In the box there are towels laid down and it is especially important that one towel is rolled up as a “sausage”, that is where the bird’s sternum goes so it won’t have difficulty breathing. While transporting the bird, it is important to create a calm environment. There should always be some ventilation through the car so that the bird won’t overheat, like an open window. Once you arrive home, check on the bird again, see if it is still comfortable. If the bird is too cold, make a warm water bottle to place it under the towel. If the bird is too warm, make sure there is enough air flow. At all times the responder and SANCCOB is communicating and now at this stage is discussing if the bird can get picked up or should stay for a night in the home of the responder. Once in the rehabilitation centre the bird gets examined again, treated as needed and on his way back into the wild, it will go through different units in the sanctuary. Depending on age and injuries, the bird shares spaces/ pens with other birds. Sometimes birds are sent to ICU areas where they need constant monitoring or medication, while others go to the Rehab pen and the small chicks are cared for in the nursery.
Throughout the day Kyle showed us around and explained all the units. It was impressive to see how advanced and with how much passion everything is built. With little space SANCCOB created a big, loving home for many birds.
After we finished our theory, we got changed into our “bird gear”. One pair of big rubber pants, crocs and two long sleeves made from old wetsuits, these serve as protection which I later discovered is extremely necessary. You must also wear one glove and glasses for eye protection. Finally I was allowed to enter the penguin pen. My task was simple: catch the bird and put it into the water pool. After Kyle showed how it’s done, I tried my luck. Of course, it wasn’t as simple as it looked. First you go down on one knee to be on the same level as the penguin. While crawling on one knee around that pen you need to keep watch for the other birds, they are wild animals and are not amused by some “green huge penguin” disturbing them. The technique you use on penguins is to grab between the left flipper with your gloved hand. The grip needs to be strong because the penguin will try to run off and will try to bite you. With the other hand you need to quickly grab the head, right below the eyes. It is not easy to handle all of this at the same time while the penguin is moving and biting. Once you get a good grip of the head you let go of the flipper and move your arm underneath its body. Now you need to pull the penguin close to you and put pressure from both, underneath and on top of the body. The goal is to make it as comfortable and safe for you as well as for the penguin. Holding the head is the most important part, penguins are extremely strong and will hurt you. It took me several tries to get comfortable with the handling of the birds, personally I am scared to hurt the little guys.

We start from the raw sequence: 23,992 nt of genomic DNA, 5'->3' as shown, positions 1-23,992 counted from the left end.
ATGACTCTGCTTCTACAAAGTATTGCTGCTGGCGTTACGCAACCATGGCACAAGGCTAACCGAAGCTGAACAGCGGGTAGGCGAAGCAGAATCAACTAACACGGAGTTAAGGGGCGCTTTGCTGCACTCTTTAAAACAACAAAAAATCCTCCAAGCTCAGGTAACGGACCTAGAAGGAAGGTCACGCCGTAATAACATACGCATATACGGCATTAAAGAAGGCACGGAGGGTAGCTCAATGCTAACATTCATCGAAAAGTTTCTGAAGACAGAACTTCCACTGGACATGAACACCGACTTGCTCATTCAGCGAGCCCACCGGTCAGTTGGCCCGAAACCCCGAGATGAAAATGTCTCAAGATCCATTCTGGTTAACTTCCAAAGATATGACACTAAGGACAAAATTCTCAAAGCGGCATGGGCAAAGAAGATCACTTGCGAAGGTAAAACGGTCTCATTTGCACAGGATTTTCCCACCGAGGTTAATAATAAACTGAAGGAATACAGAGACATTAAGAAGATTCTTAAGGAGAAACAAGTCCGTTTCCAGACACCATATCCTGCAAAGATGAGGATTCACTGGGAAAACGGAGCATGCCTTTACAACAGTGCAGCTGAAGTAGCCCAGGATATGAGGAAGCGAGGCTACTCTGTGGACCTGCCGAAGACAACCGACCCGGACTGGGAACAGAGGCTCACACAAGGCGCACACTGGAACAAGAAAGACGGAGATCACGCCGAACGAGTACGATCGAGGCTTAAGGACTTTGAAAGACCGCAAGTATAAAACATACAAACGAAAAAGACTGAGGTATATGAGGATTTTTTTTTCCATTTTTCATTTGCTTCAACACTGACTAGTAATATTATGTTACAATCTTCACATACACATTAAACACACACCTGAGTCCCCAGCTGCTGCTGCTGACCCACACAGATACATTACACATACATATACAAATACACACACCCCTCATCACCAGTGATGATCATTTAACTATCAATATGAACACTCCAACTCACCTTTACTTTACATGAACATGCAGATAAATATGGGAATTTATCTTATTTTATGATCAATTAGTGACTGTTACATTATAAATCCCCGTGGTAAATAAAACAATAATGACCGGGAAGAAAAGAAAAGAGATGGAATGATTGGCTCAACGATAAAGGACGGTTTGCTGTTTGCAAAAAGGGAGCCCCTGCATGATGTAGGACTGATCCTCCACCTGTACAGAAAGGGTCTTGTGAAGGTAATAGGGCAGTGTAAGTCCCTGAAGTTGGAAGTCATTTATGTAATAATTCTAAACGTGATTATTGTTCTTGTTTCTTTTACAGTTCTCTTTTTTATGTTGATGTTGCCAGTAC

When all the penguins are in the pool, they stay for up to an hour, depending on their rehabilitation process. In the beginning, when they are introduced to the pool they are allowed to leave the pool whenever they want. Our practice continued with the flying birds. The procedure is slightly different, because their wings are more fragile and have hollow bones, you don’t hold onto them. You directly go toward the head with the same grip used for the penguins and then in one move pull the bird close to you, get his wings folded and reach underneath its body. Let me tell you that I came out of there with a lot of bite marks on my hands and arms even through the protection!
At all times the birds come first, so if you need more practice you can try again later that day or come back on another day. As a first responder you will be able to care for an injured bird, that includes how to tube them if necessary. Through tubing the bird gets important fluids and electrolytes for when it is severely dehydrated. Now when you think that catching a bird sounds difficult, let me tell you about tubing. Once the bird is wrapped in a towel, the bird must be held between your legs. The biggest challenge is to hold the beak open with one hand, hold the syringe underneath your arm to then take the tube to insert it into the oesophagus. Feeding fish is definitely easier! The bird will open its beak all alone and can’t wait to get more fish!
After all the learning, practising, a few more bruises and a fishy smell on you, a long day at the sanctuary ends. You will be given a box full of the supplies you need for your first rescue.
Now the phone stays on and if a bird in your close area is reported, you will be the first one to respond and rescue the bird. My biggest respect goes to the great team of SANCCOB, all the volunteers and all people involved in making the world a better, safer place for Seabirds. Thank you for this experience.